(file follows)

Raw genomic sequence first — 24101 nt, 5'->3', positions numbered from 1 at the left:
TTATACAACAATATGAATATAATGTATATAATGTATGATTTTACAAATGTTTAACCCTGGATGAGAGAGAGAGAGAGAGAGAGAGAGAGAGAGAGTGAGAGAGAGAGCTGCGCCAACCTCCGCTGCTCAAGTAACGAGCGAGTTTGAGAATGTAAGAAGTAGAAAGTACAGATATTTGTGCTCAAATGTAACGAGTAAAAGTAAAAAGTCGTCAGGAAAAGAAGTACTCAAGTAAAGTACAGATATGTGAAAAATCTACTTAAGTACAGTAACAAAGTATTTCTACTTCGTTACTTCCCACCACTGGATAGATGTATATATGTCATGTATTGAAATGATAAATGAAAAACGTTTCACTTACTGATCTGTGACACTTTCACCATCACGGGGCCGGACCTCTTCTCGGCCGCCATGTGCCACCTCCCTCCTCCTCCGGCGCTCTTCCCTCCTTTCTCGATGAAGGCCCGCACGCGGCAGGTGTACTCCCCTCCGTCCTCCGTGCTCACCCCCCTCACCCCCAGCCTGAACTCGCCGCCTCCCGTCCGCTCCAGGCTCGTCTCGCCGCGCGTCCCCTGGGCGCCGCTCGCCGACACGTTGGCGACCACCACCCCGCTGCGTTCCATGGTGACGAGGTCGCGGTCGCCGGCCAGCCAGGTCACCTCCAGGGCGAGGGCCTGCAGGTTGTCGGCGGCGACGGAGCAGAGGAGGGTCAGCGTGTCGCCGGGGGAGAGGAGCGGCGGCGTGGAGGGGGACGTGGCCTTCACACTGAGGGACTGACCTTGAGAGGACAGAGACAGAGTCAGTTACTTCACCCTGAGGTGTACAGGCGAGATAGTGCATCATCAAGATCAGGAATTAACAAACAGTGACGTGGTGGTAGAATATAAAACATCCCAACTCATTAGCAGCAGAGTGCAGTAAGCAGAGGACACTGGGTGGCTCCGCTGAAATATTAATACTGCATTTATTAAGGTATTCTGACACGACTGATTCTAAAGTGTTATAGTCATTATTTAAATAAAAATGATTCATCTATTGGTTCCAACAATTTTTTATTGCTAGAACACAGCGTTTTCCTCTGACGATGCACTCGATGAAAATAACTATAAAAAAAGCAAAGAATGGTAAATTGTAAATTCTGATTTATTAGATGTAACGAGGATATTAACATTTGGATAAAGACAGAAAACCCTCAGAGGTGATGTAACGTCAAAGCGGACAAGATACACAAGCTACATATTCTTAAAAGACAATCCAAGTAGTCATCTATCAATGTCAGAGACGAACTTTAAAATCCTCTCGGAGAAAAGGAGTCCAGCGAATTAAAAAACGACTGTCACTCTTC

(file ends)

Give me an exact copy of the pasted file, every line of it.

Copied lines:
Raw genomic sequence first — 24101 nt, 5'->3', positions numbered from 1 at the left:
TTATACAACAATATGAATATAATGTATATAATGTATGATTTTACAAATGTTTAACCCTGGATGAGAGAGAGAGAGAGAGAGAGAGAGAGAGAGAGTGAGAGAGAGAGCTGCGCCAACCTCCGCTGCTCAAGTAACGAGCGAGTTTGAGAATGTAAGAAGTAGAAAGTACAGATATTTGTGCTCAAATGTAACGAGTAAAAGTAAAAAGTCGTCAGGAAAAGAAGTACTCAAGTAAAGTACAGATATGTGAAAAATCTACTTAAGTACAGTAACAAAGTATTTCTACTTCGTTACTTCCCACCACTGGATAGATGTATATATGTCATGTATTGAAATGATAAATGAAAAACGTTTCACTTACTGATCTGTGACACTTTCACCATCACGGGGCCGGACCTCTTCTCGGCCGCCATGTGCCACCTCCCTCCTCCTCCGGCGCTCTTCCCTCCTTTCTCGATGAAGGCCCGCACGCGGCAGGTGTACTCCCCTCCGTCCTCCGTGCTCACCCCCCTCACCCCCAGCCTGAACTCGCCGCCTCCCGTCCGCTCCAGGCTCGTCTCGCCGCGCGTCCCCTGGGCGCCGCTCGCCGACACGTTGGCGACCACCACCCCGCTGCGTTCCATGGTGACGAGGTCGCGGTCGCCGGCCAGCCAGGTCACCTCCAGGGCGAGGGCCTGCAGGTTGTCGGCGGCGACGGAGCAGAGGAGGGTCAGCGTGTCGCCGGGGGAGAGGAGCGGCGGCGTGGAGGGGGACGTGGCCTTCACACTGAGGGACTGACCTTGAGAGGACAGAGACAGAGTCAGTTACTTCACCCTGAGGTGTACAGGCGAGATAGTGCATCATCAAGATCAGGAATTAACAAACAGTGACGTGGTGGTAGAATATAAAACATCCCAACTCATTAGCAGCAGAGTGCAGTAAGCAGAGGACACTGGGTGGCTCCGCTGAAATATTAATACTGCATTTATTAAGGTATTCTGACACGACTGATTCTAAAGTGTTATAGTCATTATTTAAATAAAAATGATTCATCTATTGGTTCCAACAATTTTTTATTGCTAGAACACAGCGTTTTCCTCTGACGATGCACTCGATGAAAATAACTATAAAAAAAGCAAAGAATGGTAAATTGTAAATTCTGATTTATTAGATGTAACGAGGATATTAACATTTGGATAAAGACAGAAAACCCTCAGAGGTGATGTAACGTCAAAGCGGACAAGATACACAAGCTACATATTCTTAAAAGACAATCCAAGTAGTCATCTATCAATGTCAGAGACGAACTTTAAAATCCTCTCGGAGAAAAGGAGTCCAGCGAATTAAAAAACGACTGTCACTCTTC